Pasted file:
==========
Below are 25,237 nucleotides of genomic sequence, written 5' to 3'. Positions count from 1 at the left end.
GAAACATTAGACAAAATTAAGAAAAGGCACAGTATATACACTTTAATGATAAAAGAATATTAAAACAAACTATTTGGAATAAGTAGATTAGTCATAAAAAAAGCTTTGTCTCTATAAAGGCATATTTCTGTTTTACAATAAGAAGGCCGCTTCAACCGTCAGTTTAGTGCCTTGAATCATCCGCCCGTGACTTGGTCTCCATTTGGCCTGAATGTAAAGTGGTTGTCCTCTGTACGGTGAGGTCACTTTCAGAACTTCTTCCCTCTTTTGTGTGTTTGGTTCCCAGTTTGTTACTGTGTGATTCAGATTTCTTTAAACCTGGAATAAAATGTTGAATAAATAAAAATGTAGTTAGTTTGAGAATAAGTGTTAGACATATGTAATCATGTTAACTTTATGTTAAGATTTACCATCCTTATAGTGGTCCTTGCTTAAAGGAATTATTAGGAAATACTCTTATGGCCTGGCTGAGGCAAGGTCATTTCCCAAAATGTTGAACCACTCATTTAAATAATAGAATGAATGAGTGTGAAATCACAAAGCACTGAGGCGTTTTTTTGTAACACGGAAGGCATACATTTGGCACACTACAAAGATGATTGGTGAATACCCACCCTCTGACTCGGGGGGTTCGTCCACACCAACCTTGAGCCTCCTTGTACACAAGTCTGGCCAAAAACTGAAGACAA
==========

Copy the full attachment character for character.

Below are 25,237 nucleotides of genomic sequence, written 5' to 3'. Positions count from 1 at the left end.
GAAACATTAGACAAAATTAAGAAAAGGCACAGTATATACACTTTAATGATAAAAGAATATTAAAACAAACTATTTGGAATAAGTAGATTAGTCATAAAAAAAGCTTTGTCTCTATAAAGGCATATTTCTGTTTTACAATAAGAAGGCCGCTTCAACCGTCAGTTTAGTGCCTTGAATCATCCGCCCGTGACTTGGTCTCCATTTGGCCTGAATGTAAAGTGGTTGTCCTCTGTACGGTGAGGTCACTTTCAGAACTTCTTCCCTCTTTTGTGTGTTTGGTTCCCAGTTTGTTACTGTGTGATTCAGATTTCTTTAAACCTGGAATAAAATGTTGAATAAATAAAAATGTAGTTAGTTTGAGAATAAGTGTTAGACATATGTAATCATGTTAACTTTATGTTAAGATTTACCATCCTTATAGTGGTCCTTGCTTAAAGGAATTATTAGGAAATACTCTTATGGCCTGGCTGAGGCAAGGTCATTTCCCAAAATGTTGAACCACTCATTTAAATAATAGAATGAATGAGTGTGAAATCACAAAGCACTGAGGCGTTTTTTTGTAACACGGAAGGCATACATTTGGCACACTACAAAGATGATTGGTGAATACCCACCCTCTGACTCGGGGGGTTCGTCCACACCAACCTTGAGCCTCCTTGTACACAAGTCTGGCCAAAAACTGAAGACAA